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2022 Bears mock draft: Updated 7-round predictions after Mack trade

The Bears double down on offense with their two second-round picks.

COLLEGE FOOTBALL: DEC 27 Texas Bowl- Oklahoma State v Texas A&M Photo by Ken Murray/Icon Sportswire via Getty Images

The first wave of NFL free agency has come and gone, and the Bears find themselves in a different situation than they were in before.

For starters, Khalil Mack is no longer on the team. The Bears picked up a second-round selection in the 2022 NFL Draft, multiple contributors from the 2021 roster are now on other teams, and a handful of veterans have been brought in to patch up some needs on both sides of the ball.

That said, the Bears still have plenty of needs on their roster that haven’t been completely filled yet. General manager Ryan Poles has made a couple of stopgap or prove-it signings with low risk in free agency, but the chances all of the players they signed will develop into long-term pieces appear pretty slim.

The draft will be the way the Bears build their roster in this regime, so hitting on their selections will be crucial towards their success. They aren’t expected to excel too much in the 2022 season, as 2023 and beyond are viewed as the “prime” years of the rebuild.

For the first time since free agency got started, let’s take a shot at predicting what the Bears could do in the 2022 NFL Draft, using The Draft Network’s mock draft simulator.

Round 2: Kenyon Green, OG, Texas A&M

Picking an offensive lineman for the Bears will be difficult, seeing as though we as fans don’t know if Ryan Poles views both Teven Jenkins and Larry Borom as tackles. We’ll pursue more options in future weeks, but I couldn’t pass on the chance to take this good of an offensive guard.

Kenyon Green is seen by many as a likely first-round pick, so getting him in Round 2 would be a steal for the Bears. He is a versatile lineman who can play almost anywhere along the offensive line and play in any scheme. He’s a mauler with great pad level, polished hands and a high motor, as well as good short-area athleticism. If he falls to No. 39, he could be a strong target for Chicago.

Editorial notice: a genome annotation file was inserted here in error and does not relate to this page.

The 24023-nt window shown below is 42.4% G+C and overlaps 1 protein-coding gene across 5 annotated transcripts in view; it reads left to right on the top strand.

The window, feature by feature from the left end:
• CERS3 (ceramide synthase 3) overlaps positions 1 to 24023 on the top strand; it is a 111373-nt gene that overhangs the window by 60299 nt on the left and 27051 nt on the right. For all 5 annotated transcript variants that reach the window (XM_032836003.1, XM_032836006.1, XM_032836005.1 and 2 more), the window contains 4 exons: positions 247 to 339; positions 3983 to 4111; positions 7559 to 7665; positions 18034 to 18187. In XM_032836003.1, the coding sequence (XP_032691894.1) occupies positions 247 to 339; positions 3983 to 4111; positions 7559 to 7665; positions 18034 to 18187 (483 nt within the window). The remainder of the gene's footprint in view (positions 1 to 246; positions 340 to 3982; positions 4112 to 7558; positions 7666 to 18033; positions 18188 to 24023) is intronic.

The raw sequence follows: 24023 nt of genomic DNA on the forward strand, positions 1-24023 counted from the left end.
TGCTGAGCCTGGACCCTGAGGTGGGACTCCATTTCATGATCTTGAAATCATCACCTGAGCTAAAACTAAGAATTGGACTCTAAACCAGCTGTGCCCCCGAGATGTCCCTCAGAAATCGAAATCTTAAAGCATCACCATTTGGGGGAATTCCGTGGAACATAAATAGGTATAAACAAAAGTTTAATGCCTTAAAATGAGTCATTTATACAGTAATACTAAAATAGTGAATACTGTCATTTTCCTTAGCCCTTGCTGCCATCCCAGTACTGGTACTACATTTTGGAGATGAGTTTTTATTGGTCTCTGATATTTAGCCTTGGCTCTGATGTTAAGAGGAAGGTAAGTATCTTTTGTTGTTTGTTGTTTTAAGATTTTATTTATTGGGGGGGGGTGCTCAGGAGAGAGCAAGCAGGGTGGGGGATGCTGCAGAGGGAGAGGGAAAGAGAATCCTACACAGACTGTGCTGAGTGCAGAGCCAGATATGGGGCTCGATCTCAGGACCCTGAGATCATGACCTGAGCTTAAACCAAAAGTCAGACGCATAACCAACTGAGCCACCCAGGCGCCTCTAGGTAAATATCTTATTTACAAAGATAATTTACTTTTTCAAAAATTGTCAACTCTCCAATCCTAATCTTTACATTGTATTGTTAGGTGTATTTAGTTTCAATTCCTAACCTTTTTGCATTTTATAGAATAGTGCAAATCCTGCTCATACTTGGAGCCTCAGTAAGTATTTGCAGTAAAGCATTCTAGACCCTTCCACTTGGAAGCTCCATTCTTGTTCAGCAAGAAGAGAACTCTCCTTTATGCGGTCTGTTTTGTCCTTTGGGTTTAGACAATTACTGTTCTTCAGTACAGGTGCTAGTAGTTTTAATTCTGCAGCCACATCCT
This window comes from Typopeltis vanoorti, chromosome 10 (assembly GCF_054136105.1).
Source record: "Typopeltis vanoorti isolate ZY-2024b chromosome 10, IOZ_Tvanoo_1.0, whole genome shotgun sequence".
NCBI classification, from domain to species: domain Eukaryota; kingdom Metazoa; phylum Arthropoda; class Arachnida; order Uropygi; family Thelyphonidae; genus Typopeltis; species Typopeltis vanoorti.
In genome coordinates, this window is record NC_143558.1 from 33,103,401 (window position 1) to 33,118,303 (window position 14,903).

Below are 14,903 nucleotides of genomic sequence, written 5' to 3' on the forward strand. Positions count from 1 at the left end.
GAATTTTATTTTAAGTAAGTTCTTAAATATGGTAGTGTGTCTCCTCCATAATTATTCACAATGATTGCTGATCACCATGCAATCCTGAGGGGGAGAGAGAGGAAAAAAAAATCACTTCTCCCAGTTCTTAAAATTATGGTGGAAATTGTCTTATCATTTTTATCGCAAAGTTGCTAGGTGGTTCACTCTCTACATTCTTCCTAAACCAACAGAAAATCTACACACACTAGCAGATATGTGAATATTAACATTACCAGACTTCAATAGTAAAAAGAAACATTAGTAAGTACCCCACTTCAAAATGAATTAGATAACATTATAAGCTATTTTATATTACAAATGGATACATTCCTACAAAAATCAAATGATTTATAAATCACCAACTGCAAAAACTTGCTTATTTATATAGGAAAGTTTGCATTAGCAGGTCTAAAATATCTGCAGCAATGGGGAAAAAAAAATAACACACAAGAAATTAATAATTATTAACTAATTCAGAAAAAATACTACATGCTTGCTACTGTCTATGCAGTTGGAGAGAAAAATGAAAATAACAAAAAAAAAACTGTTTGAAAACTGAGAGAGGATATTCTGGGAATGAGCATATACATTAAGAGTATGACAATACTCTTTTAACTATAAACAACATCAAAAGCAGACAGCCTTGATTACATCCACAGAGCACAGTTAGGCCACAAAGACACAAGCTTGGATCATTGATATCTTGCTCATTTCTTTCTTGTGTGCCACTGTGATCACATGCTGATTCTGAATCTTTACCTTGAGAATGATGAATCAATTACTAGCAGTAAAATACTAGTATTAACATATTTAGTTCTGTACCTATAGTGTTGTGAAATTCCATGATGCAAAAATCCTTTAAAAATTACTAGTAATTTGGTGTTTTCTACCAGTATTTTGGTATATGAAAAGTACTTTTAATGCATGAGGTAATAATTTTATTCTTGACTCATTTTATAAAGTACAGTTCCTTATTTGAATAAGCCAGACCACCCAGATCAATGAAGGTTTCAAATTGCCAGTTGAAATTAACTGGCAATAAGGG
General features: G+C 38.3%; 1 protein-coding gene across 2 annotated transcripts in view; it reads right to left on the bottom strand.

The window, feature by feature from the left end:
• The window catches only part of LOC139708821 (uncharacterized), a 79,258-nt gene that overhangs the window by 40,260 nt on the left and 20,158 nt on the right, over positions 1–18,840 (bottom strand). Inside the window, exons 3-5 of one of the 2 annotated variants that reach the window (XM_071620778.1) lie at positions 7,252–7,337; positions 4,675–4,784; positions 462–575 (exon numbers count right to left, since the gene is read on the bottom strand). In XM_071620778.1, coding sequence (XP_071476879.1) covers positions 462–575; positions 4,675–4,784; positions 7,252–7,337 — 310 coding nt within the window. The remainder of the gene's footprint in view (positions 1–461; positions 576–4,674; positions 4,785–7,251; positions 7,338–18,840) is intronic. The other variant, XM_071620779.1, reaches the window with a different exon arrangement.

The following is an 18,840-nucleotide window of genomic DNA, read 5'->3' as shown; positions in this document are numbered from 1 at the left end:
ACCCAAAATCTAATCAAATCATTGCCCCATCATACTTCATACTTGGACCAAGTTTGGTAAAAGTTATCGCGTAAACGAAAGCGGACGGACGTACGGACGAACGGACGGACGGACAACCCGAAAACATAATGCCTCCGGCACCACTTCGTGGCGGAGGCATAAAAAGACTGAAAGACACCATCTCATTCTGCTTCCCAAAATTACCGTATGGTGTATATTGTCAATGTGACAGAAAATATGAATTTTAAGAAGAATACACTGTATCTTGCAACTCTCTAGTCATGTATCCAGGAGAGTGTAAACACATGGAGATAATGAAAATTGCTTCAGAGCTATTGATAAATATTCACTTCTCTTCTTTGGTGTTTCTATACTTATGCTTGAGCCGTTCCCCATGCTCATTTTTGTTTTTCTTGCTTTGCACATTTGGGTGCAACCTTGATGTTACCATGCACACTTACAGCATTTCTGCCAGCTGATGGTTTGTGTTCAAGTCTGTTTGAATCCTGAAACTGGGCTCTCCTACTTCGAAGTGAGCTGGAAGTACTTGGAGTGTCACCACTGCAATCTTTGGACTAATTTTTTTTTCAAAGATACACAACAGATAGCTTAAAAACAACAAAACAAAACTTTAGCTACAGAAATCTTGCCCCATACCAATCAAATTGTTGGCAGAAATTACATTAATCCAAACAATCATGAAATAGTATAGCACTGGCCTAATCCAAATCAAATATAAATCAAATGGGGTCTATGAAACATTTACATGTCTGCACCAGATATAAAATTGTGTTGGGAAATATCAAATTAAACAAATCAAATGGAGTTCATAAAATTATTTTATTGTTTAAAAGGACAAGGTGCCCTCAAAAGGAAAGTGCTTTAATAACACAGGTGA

Round 2 (via Chargers): Christian Watson, WR, North Dakota State

The Bears signed solid depth in the form of Byron Pringle and Equanimeous St. Brown, but they didn’t make any splashes at the wide receiver position. It’s time to do that in the draft.

Few prospects have risen up boards quite like Christian Watson, whose quality 2021 tape is coming more into light after strong Combine and Senior Bowl outings. He’s a lengthy, 6-foot-4 weapon with fantastic deep speed, good agility and tremendous ball skills. Luke Getsy’s scheme needs a deep threat, and Watson’s size and athleticism give him a very high ceiling at the next level.

Round 3: Mario Goodrich, CB, Clemson

Although they haven’t made any moves at the cornerback position, the Bears still need upgrades in the secondary. They’ll have to address that situation sooner rather than later.

The Bears have a chance to add a solid starter with one of their first three picks, and Mario Goodrich fits that bill perfectly. He broke out with 2 interceptions and 9 pass deflections in 2021, showcasing incredibly loose hips in coverage, good acceleration coming out of his breaks and above-average route-recognition abilities. Jaylon Johnson needs a running mate, and Goodrich fits that role very well.

Round 5 (via Texans): Bryan Cook, S, Cincinnati

As I’ve said before, no safety in the 2022 draft screams “Matt Eberflus guy” like Bryan Cook.

Cook is a physical safety with good length who hits hard and has the strength in his frame needed to bring down ball-carriers when he wraps up. At the same time, he’s an intelligent defensive back who diagnoses route concepts quickly and has some solid fluidity in coverage. Though he’s not an elite athlete, he’s a high-floor safety who could develop into a starter at the next level.

Round 5: Bo Melton, WR, Rutgers

The Bears would be wise to not only take a wide receiver early, but they could stand to add some depth on Day 3, too.

After getting a lengthy deep threat in Round 2, Bo Melton would be a very good addition later on in the draft. He’s a versatile threat who can play as a field-side or slot weapon, and he’s an explosive athlete who changes direction well after the catch and has both good deep speed and good play strength at the catch point. His upside seems to be limited to a No. 3 receiver at best, but if you can get that this late, that’s a successful pick.

Round 6: Chris Paul, OG, Tulsa

Tyler Smith is the Tulsa offensive lineman many Bears fans have tied to the team, but Chris Paul would also be a fantastic option to pick up and add to their offensive line.

With tackle and guard versatility, Paul fits the archetype of a blocker worth targeting on Day 3. He’s a powerful player with fantastic grip strength and a stable anchor, and he also has good short-area burst and polished hand usage as a down blocker. His flexibility in his lower half will need to improve, but he’s being underrated in the grand scheme of draft discussions.